HIV and AIDS frightened me when I was growing up. While I wasn’t even aware of the distinction between the two at that age, I was simply terrified of getting it. Whatever it was. To put it in perspective, I cut my hand on a piece of glass out in the veld (wilderness) when I was about seven and was convinced I had just contracted the disease. Because of this ignorance, my views about HIV/AIDS came with the inescapable misconceptions about the disease, such as how HIV is transmitted and what it actually does, and to be honest; some of those have stuck with me my whole life.
I grew up in South Africa during the late 80’s and early 90’s before leaving for a few years for Europe and then returning in late 2000. As was the case then, and still is unfortunately, HIV/AIDS plays a huge role in the healthcare issues facing the African continent. Nearly 600,000 people died of AIDS related causes in 2008 in South Africa alone while people living with the infection was suggested to be around 5.6 million for 2009. Because of the difficulty in tracking the disease, this number also varies from source to source.
There are also many reasons why the disease has such a large presence in sub-Saharan Africa. For many years governments refused to acknowledge the spread of HIV/AIDS in their respective countries. When they did, it was often under the guise of political intent which completely misinformed the general public. South Africa in particular received huge criticism from international organisations, and rightly so, when several ministers, including the then health minister, were quoted suggesting that herbal remedies such as lemon water, garlic or beetroot might solve the issue. While this might seem ludicrous to even consider, remember that there are dozens of cultural influences within the continent as well as large portions of the populations who are uneducated.
Personally, I have always believed that if you have an unprotected sexual encounter with someone who is HIV positive, they will transmit the infection regardless of anything. However, a new study on the transmission of HIV conducted in Africa suggests the infection and transmission is more complex.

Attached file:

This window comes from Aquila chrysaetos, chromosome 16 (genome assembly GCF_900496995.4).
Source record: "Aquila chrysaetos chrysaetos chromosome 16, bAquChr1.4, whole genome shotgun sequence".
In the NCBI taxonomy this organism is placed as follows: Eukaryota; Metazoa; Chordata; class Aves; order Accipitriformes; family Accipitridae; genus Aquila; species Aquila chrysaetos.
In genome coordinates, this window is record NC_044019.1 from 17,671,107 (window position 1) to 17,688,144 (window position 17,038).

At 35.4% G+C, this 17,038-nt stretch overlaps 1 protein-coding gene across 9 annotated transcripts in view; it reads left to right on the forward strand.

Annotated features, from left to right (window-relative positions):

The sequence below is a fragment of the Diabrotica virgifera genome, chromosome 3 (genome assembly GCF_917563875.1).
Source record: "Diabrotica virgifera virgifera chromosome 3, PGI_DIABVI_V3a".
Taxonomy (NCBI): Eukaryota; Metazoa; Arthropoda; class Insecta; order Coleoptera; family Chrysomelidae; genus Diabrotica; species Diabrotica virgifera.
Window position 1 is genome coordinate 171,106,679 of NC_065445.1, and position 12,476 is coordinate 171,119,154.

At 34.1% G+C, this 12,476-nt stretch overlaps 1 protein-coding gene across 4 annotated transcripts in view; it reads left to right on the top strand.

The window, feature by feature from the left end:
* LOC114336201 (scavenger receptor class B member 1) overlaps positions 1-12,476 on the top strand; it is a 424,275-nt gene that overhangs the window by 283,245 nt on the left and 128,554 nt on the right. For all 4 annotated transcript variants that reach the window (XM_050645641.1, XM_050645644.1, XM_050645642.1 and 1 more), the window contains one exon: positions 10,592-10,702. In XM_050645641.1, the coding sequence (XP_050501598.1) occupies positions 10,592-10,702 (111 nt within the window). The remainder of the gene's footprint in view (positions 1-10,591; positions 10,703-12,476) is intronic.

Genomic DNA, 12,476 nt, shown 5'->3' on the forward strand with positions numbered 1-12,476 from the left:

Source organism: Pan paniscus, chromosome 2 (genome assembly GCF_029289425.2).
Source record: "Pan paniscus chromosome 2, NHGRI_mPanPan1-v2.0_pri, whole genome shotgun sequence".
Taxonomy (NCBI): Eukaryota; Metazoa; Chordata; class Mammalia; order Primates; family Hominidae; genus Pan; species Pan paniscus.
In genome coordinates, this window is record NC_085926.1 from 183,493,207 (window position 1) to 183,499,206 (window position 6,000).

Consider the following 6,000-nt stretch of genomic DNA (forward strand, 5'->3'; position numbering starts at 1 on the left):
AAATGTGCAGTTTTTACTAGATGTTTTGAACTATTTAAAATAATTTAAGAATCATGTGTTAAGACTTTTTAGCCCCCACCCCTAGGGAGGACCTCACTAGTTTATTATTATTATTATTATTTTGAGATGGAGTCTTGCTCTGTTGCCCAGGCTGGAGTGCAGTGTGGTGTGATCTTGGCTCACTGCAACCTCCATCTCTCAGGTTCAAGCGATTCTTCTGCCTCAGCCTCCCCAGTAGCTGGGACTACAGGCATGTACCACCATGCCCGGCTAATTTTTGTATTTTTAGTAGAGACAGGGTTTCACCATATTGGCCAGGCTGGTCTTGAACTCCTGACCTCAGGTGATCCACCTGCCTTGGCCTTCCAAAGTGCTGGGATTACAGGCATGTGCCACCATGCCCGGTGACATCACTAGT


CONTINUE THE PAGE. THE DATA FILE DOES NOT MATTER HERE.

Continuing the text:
This new study suggests that the transmission of HIV is based on the concentrations of the virus in the blood, the higher the concentration, as is the case with newly infected people, the more likely it is to transmit. The researchers agree that the ‘average can be a little deceptive’ but the overall results fit in conjunction with previous findings of antiretroviral drugs reducing the concentration of the virus, and therefore the chances of transmission significantly with the use of condoms.
Research like this is crucial to containing the pandemic further and treating those already infected. It’s also a further indication of why HIV/AIDS education is so vital to the global community. The more knowledge that is presented, the easier it is to help people reduce their chances of transmitting or receiving the virus as well as early diagnosis and treatment. With the advances in antiretroviral drugs, people who are infected can also lead relatively normal lives.
However, the numbers provided from the study are scientific representations and should not be taken out of context or seen as an indication that practising unprotected sex with an HIV positive partner can provide a level of safety. While it has changed my view on HIV transmission, I spoke with AVERT, a leading international HIV/AIDS charity, who agreed the study was relevant – but that people should not let themselves be misinformed.
”What is important to know is that every act of unprotected sex can lead to transmission of HIV, and people should not concentrate on these statistics when making personal decisions for themselves,” said Caitlin Mahon from the institute. “When used consistently and correctly, condoms are the most effective means to reduce risk of infection of HIV.”
If you believe you have contracted the virus, you should consult your doctor for a blood test or visit your local GUM clinic. They will be able to provide support and guidance, as well as treatment options.
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